Tag Archives: literature

The seventh of August, 2014: There isn’t, I’m afraid, a great deal to talk about…

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The actor Greg Page reads the opening of my novel, Wild Ink, which is now available to buy in paperback and e-book from Dead Ink Books.

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The third of October, 2012: Fitzgerald’s advanced

Sage advice from a character in Haruki Murakami’s Norwegian Wood (Vintage, 2003):

[Nagasawa] was a far more voracious reader than me, but he made it a rule never to touch a book by any author who had not been dead at least 30 years. “That’s the only kind of book I can trust,” he said.

“It’s not that I don’t believe in contemporary literature,” he added, “but I don’t want to waste valuable time reading any book that has not had the baptism of time. Life is too short…

“If you only read the books that everyone else is reading, you can only think what everyone else is thinking. That’s the world of hicks and slobs.”

I get the feeling that Murakami may have been unpopular at school.

He makes an exception, this Nagasawa, for The Great Gatsby, whose author, at the time at which this conversation takes place in the book, has been dead for only twenty-eight years. Nagasawa’s response: “So what? Two years? Fitzgerald’s advanced.”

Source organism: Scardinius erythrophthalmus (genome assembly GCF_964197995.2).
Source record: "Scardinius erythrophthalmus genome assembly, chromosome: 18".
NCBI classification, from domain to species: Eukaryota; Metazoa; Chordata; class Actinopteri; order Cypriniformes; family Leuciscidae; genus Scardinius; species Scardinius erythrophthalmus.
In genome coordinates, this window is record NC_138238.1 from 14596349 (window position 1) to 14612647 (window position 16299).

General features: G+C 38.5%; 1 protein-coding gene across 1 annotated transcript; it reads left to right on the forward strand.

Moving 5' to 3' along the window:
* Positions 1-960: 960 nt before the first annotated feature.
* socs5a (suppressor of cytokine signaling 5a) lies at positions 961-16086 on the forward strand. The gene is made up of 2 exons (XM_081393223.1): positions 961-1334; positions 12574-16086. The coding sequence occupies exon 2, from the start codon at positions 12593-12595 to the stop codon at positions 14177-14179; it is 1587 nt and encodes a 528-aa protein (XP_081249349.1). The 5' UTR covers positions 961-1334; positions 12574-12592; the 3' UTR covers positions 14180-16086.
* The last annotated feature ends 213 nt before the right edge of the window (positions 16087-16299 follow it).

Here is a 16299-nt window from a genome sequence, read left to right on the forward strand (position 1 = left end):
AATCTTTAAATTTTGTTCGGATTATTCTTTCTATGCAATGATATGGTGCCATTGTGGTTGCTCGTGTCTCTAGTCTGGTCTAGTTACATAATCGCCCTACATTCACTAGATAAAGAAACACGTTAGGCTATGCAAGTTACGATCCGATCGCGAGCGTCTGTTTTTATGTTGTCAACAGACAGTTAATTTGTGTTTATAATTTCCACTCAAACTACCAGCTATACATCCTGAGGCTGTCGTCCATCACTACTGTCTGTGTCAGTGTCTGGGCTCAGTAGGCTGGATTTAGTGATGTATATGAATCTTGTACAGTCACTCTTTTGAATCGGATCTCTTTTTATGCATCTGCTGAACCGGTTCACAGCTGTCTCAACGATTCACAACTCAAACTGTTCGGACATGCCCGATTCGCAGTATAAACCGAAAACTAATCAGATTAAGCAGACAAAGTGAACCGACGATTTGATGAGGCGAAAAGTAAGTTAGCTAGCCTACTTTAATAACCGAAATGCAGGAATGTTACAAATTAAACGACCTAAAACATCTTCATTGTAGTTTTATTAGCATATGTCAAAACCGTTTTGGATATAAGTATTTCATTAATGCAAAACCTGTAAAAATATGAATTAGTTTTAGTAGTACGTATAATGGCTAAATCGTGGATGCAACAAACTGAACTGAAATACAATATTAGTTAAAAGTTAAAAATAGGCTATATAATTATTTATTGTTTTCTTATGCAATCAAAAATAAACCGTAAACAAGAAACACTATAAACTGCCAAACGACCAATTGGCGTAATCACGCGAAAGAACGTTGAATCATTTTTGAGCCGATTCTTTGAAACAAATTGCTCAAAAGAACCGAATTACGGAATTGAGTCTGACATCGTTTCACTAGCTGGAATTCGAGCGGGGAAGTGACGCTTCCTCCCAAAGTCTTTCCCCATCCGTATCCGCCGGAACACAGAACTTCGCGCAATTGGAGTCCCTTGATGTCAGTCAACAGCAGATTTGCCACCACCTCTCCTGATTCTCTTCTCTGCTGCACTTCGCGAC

Among the writers that, by Nagasawa’s lights, we can all start reading in 2013 are  Hideo KobayashiArthur KoestlerRebecca West,  Jerzy Andrzejewski – oh, and Hergé. Something to look forward to.

The eleventh of September, 2012: the last letter, and all the postmen

I started today with one of those moments of false déjà vu that occur when, in reading a book you haven’t read before, you come across a passage that is dimly familiar.

A man who has decided upon self-destruction is far removed from mundane affairs, and to sit down and write his will would be, at that moment, an act just as absurd as winding up his watch, since, together with the man, the whole world is destroyed; the last letter is instantly reduced to dust and, with it, all the postmen.

From Nabokov’s The Eye (Panther, 1968). This is such an exceptional piece of writing that it would have stood out even if I hadn’t come across it before – but I had, in Martin Amis’s memoir Experience (Cape, 2000), where Amis discusses the suicide of Lamorna, the mother of his daughter Delilah.

‘The writer is the opposite of suicide,’ Amis concludes. Of suicide, he says: ‘It’s not in me to pass any judgment on it. It escapes morality.’